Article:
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Monday, July 21, 2008

Want to make money back home in Kenya?

One of the most daunting challenges for many prospective small business entrepreneurs these days is how to run a business from a distance.

Kenyans in the Diaspora trying to invest back home are keenly aware of what I am talking about here. Indeed even those who are employees somewhere and are desperately trying to start a small business on the side will immediately identify with what I am talking about here.

What frustrates many first time entrepreneurs is the fact that they do not seem to be able to replicate what happens at their work place where the business owners never set foot on the premises and yet the business runs and yields good profits year after year.

This is a big mistake. It is ridiculous to compare a start up you are trying to get off the ground to the established business you work for that has time-honored systems that have been in place for years.

Interestingly some successful small business entrepreneurs who still work elsewhere have launched their businesses by taking leave and for a whole month, setting up structures and getting the business off the ground, so that by the time they leave to go back to work, everything is working like clockwork. Admittedly this happens very rarely because anybody with a little experience in running a business will tell you that it takes months and sometimes years before a small business can finally get off its’ feet.

Something really useful to remember when launching your small business is that you should carefully choose what type of business you want to get involved with as a distant investor. This is because if you are not careful you can easily be robbed blind or lose your entire investment.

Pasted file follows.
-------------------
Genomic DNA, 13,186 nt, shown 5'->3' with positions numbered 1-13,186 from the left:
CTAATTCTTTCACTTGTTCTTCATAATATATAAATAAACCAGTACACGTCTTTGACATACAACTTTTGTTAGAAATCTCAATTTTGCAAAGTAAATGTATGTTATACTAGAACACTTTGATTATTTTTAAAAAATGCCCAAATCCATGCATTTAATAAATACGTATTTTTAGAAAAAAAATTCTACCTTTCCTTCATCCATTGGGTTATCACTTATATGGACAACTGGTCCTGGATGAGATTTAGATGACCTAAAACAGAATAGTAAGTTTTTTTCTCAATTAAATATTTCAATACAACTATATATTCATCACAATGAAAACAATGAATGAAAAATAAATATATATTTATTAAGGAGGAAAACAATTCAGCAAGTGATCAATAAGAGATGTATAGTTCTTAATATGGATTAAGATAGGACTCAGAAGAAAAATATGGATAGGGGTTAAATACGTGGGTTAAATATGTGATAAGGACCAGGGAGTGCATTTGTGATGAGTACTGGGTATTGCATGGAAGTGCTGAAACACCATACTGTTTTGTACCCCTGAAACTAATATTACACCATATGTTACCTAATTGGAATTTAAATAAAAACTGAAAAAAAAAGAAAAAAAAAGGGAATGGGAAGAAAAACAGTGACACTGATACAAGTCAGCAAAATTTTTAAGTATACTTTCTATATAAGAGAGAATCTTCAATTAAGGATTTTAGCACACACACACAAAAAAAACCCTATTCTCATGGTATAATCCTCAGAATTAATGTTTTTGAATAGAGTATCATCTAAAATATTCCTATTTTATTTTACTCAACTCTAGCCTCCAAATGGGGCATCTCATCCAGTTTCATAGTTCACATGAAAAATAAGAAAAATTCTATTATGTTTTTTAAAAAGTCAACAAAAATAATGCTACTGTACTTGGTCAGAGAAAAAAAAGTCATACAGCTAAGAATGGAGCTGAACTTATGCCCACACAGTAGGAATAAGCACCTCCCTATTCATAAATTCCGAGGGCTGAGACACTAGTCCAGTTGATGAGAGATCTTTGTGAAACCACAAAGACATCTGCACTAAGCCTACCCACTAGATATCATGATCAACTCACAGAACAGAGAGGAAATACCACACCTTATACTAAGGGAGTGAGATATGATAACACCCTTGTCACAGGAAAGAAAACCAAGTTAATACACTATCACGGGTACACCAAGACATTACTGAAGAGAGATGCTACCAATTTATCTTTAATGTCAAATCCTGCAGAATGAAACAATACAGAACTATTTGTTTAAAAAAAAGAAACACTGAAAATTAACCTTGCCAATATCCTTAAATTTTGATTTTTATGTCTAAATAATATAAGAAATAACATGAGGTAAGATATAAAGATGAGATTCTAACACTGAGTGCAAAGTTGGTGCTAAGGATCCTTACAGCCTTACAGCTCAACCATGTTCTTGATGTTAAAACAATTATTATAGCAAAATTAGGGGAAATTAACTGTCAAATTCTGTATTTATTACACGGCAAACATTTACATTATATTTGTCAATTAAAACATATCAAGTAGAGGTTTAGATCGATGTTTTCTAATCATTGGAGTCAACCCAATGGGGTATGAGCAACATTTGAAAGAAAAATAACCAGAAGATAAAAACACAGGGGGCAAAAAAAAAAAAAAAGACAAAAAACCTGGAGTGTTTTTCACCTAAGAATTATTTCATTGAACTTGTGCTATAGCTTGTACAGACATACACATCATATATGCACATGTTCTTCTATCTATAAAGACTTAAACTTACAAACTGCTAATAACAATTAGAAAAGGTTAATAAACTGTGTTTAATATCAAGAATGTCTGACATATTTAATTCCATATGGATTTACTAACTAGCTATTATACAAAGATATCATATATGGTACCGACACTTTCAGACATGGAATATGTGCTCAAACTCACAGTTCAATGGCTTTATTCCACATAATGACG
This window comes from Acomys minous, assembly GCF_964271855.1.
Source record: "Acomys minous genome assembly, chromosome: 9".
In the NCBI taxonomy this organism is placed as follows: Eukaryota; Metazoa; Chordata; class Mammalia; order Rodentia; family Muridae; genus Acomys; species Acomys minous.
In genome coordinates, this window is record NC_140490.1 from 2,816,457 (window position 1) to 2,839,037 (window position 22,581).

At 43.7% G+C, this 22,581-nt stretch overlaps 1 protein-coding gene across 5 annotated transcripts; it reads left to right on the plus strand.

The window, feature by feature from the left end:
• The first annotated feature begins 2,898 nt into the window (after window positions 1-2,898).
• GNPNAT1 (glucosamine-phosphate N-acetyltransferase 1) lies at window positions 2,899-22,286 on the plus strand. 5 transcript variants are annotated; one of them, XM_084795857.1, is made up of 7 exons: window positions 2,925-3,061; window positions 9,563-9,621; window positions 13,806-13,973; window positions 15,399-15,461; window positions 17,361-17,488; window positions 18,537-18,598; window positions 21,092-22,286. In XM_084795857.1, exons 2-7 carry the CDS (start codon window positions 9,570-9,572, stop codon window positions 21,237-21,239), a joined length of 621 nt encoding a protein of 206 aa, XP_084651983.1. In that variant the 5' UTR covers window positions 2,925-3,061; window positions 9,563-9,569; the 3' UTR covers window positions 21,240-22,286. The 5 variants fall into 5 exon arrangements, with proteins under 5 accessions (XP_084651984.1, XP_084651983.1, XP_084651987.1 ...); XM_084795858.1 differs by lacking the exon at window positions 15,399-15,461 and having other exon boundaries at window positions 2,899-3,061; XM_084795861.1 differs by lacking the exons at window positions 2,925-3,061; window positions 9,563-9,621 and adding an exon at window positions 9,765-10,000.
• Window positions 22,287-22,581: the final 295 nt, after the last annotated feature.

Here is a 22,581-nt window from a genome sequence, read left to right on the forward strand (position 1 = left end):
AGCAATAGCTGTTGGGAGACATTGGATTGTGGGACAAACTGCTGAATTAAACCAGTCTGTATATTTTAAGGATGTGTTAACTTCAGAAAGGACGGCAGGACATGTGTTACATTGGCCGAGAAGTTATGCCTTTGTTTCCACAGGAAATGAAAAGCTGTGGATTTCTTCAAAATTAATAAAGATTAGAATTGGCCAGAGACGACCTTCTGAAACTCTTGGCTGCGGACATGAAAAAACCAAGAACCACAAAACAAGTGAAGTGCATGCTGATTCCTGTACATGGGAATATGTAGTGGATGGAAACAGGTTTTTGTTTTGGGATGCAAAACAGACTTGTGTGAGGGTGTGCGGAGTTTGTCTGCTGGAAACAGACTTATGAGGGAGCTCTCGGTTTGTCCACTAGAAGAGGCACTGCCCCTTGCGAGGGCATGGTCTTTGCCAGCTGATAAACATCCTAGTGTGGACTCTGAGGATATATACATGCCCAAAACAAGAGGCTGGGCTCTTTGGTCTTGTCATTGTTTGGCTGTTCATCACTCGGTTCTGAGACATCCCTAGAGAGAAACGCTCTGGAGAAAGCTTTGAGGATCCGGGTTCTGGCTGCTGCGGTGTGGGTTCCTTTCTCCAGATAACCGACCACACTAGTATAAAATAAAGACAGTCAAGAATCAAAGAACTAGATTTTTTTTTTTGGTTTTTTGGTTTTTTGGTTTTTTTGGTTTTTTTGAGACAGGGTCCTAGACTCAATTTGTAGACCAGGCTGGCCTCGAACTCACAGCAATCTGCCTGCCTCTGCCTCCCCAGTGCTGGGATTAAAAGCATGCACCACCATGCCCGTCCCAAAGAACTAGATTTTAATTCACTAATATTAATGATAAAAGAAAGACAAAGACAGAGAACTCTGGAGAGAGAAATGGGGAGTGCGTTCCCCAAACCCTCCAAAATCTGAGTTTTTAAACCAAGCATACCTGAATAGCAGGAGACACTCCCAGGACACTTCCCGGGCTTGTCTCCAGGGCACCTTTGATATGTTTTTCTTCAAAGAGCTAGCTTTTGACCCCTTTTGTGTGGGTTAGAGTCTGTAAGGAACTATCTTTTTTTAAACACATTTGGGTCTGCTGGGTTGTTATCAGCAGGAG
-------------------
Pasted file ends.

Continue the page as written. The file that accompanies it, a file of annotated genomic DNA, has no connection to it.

This is one of the reasons why real estate has been so attractive to most Kenyans in the Diaspora investing back home. All that is needed is to find a close relative to supervise the construction after you have gotten good estimates from professionals. When the rental houses are done rent is then collected and it is virtually impossible for anybody to rob you. To make things even easier, one can simply purchase an apartment or two that has already been constructed in one of the up-market locations in Nairobi. These kind of apartments for sale have been popping up like pop corn all over the place. This explains the current property glut in Nairobi where rentals (especially in high income areas) have dramatically fallen. There are just too many of those houses that have come up in recent years.

This has made such an investment increasingly unattractive for anybody looking for good returns on their investment. The result is that many Kenyans have chosen to avoid this business altogether. What they need to consider is that Kenya has many other very viable places for property investment where anybody who is a little patient can make a killing.

There is Mombasa, Kenya’s second largest city. This writer has been informed of a very interesting development in this costal city. There is massive investment pouring into Mombasa and this has caused a serious shortage of housing. Considering that land in many parts of Mombasa is still so cheap, this is definitely a place worth careful consideration.

Many small towns surrounding Nairobi are yet another viable location to look at. It is pretty obvious that the city is rapidly expanding outwards and infrastructure will soon be in place to make it feasible for people working in the city to live in places as far away as Machakos for example. Anybody purchasing land now and putting up good housing will not have very long to wait.

(To be continued: Tomorrow we look at brilliant small business ideas for distant investors to consider)

1 comment:

Anonymous said...

the best investment inkenya is farming. enuff said !!!

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